A Schlumberger spokesman said the company wouldn’t discuss the industry outlook before it released second-quarter earnings this month. A Halliburton spokesman declined to comment, and Weatherford didn’t immediately respond to messages seeking comment.

Some analysts and investors, meanwhile, are seeking more widespread consolidation.

"The oilfield services industry has fundamentally changed," Carin Dehne-Kiley, an analyst at S&P, wrote in a report to investors. "Companies will no longer be able to generate the high operating margins they did in 2014."

Even a single company cutting back on its lesser-performing service lines would help, according to Evercore’s West. "You’re starting to see companies look at their portfolios and pruning in order to drive overall better corporate returns," he said.

Servicers need to focus more on digital technology, switching from diesel-powered frack equipment to electric and generally improving the quality of their gear, said Jud Bailey, an analyst at Wells Fargo. Doing so could lower costs by 25-35% over the next five years, he estimates.

The companies that are winning are the ones “doing one to three things extraordinarily well," Bailey said. "The ones who do 10 things -- and do one or two of them really well and the rest mediocre -- those are the ones who are struggling."

Share this post


Link to post
Share on other sites

Weatherford International plc, Ltd and LLC revealed Monday that they have initiated financial restructuring by commencing voluntary cases under chapter 11 of the U.S. Bankruptcy Code to “effectuate” a "pre-packaged plan of reorganization”.

Financial restructuring implemented through the pre-packaged chapter 11 process will reduce Weatherford’s long-term debt by more than $5.8 billion, according to Weatherford. The proposed restructuring contemplates $1.75 billion in new financing and up to $1.25 billion in additional post-emergence financing.

Weatherford’s other entities and affiliates are not included in the chapter 11 cases. Weatherford expects to file Bermuda and Irish examinership proceedings collectively with the chapter 11 cases in the coming months. Company operations are continuing without interruption and with no expected impact on customers, vendors, partners or employees, Weatherford revealed.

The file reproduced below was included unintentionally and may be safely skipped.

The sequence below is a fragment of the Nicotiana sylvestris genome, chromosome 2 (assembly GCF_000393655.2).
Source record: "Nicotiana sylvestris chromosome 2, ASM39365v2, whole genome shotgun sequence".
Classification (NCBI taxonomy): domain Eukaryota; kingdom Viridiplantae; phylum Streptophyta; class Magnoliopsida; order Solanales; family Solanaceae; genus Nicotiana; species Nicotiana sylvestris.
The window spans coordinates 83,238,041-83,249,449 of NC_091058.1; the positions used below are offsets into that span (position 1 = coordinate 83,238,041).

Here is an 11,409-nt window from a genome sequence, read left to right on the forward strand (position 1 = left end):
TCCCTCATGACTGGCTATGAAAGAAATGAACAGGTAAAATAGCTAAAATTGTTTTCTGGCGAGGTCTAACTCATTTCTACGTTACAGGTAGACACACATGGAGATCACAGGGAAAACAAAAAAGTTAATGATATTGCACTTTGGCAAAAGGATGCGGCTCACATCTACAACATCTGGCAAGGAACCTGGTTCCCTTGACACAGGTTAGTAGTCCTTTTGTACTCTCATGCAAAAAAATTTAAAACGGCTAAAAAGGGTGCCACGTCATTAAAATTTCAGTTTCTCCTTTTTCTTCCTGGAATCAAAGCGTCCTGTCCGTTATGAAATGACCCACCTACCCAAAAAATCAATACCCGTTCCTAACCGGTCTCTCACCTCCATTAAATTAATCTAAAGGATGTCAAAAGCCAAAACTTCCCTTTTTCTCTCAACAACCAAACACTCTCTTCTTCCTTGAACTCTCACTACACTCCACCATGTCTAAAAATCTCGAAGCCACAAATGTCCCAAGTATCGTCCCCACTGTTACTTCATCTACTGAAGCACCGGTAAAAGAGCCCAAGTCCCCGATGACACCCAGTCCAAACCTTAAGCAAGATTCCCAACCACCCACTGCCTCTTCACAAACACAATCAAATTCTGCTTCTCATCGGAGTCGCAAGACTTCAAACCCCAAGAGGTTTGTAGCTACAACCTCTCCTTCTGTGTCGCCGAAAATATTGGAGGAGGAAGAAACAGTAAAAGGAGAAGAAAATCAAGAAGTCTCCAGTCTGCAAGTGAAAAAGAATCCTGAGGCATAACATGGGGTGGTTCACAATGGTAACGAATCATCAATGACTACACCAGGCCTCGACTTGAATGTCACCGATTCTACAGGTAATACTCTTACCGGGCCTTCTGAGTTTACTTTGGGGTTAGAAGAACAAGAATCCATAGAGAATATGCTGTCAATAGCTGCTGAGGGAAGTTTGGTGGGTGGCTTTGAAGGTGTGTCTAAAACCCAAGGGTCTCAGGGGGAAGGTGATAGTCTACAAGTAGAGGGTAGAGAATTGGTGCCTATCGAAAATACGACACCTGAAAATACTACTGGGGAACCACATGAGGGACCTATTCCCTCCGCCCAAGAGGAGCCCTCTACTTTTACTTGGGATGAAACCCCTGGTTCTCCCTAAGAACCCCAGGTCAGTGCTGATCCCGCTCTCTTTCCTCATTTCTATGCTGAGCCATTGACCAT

Back in May, Weatherford announced that it had executed a restructuring support agreement with a group of its senior noteholders that collectively held, or controlled, approximately 62 percent of the company's senior unsecured notes.

In its fourth quarter results statement released back in February, Weatherford reported a net loss of $2.1 billion. During the same period in 2017, the company reported a net loss of $1.9 billion. Weatherford has not yet released financial results for 2019.

In April, Weatherford completed the sale of its surface data logging business to Excellence Logging for $50 million. During the same month the company completed the sale of its laboratory services business to a group led by CSL Capital Managementfor $206 million in cash. The company also completed the sale of several rigs during February and March.

Share this post


Link to post
Share on other sites

Halliburton and Other Drillers Are Fighting for New Life in a World of Cheap Oil

image.png.94bbf7287e05af0a2d7962e544b1258b.png

 

image.thumb.png.657107ad342aac7e29bef5957e8edf2f.png